Mobile applications (apps) are increasingly used in the clinical setting. We aimed to describe the attitudes and practices regarding OB/GYN-related mobile apps among OB/GYN residents.
We sent web-based questionnaires to residents at all 17 California OB/GYN programs. Responses were analyzed using descriptive and chi-square statistics.
The survey was completed by 197 residents (response rate 51%). All respondents owned mobile devices (100% smartphone, 74% tablet), and 95% used apps in the clinical setting. The most commonly used OB/GYN-related apps were pregnancy wheels (84%), cervical cancer screening algorithms (68%), and contraceptive eligibility guidelines (47%). Fewer (52%) residents recommended apps to patients, many citing not knowing of any. The majority of residents (62%) used mobile apps for their own learning, most commonly the American College of Obstetricians and Gynecologists app. Most chose apps based on recommendations from other residents. Residents viewed mobile technology as an important clinical tool (92%) that improves efficiency (89%). Mobile app use was not associated with gender, age, or year in residency (p>0.05 for each).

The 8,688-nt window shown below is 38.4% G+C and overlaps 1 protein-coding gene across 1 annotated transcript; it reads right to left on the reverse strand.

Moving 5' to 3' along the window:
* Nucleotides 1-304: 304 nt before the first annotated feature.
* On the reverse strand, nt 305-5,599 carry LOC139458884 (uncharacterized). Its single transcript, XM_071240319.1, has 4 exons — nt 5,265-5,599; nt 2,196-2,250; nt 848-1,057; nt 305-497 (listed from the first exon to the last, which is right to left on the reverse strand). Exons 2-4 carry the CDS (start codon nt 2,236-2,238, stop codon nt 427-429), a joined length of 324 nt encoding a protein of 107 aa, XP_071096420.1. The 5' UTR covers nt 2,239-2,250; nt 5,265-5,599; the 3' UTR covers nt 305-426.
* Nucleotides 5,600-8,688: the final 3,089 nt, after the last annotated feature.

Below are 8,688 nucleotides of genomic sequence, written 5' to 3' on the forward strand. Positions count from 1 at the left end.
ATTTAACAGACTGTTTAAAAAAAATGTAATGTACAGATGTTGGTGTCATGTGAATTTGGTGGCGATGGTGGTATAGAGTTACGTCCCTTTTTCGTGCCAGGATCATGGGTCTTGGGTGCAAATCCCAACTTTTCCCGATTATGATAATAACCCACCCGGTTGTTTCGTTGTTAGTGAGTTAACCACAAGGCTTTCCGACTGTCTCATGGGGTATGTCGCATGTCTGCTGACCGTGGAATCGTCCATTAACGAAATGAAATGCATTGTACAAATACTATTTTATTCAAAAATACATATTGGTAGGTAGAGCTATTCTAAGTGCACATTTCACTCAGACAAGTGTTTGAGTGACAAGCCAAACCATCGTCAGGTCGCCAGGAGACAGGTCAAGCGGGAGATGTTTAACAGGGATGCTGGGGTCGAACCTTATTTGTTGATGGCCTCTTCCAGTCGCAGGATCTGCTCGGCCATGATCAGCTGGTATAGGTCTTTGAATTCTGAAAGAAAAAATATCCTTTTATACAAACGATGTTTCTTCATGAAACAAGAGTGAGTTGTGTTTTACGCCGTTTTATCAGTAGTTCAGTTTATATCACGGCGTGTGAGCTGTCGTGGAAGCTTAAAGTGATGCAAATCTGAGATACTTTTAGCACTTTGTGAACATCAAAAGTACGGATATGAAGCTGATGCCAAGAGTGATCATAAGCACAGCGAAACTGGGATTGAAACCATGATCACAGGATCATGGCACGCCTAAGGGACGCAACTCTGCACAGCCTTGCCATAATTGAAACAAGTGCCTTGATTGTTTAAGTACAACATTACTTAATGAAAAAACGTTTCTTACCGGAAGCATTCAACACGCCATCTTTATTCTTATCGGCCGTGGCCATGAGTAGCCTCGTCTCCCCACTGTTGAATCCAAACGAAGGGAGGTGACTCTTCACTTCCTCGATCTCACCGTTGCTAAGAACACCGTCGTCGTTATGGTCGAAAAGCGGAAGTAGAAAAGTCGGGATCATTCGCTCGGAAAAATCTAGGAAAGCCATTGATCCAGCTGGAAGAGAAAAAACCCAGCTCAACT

Mobile technology and OB/GYN-related app use are ubiquitous among California OB/GYN residents, who feel that apps enhance their ability to care for patients. Because residents primarily choose apps based on the recommendation of other residents, leaders in resident education may consider evaluating app content and providing recommendations for app use. There is also opportunity to expand mobile app technology as a learning interface to enhance resident education.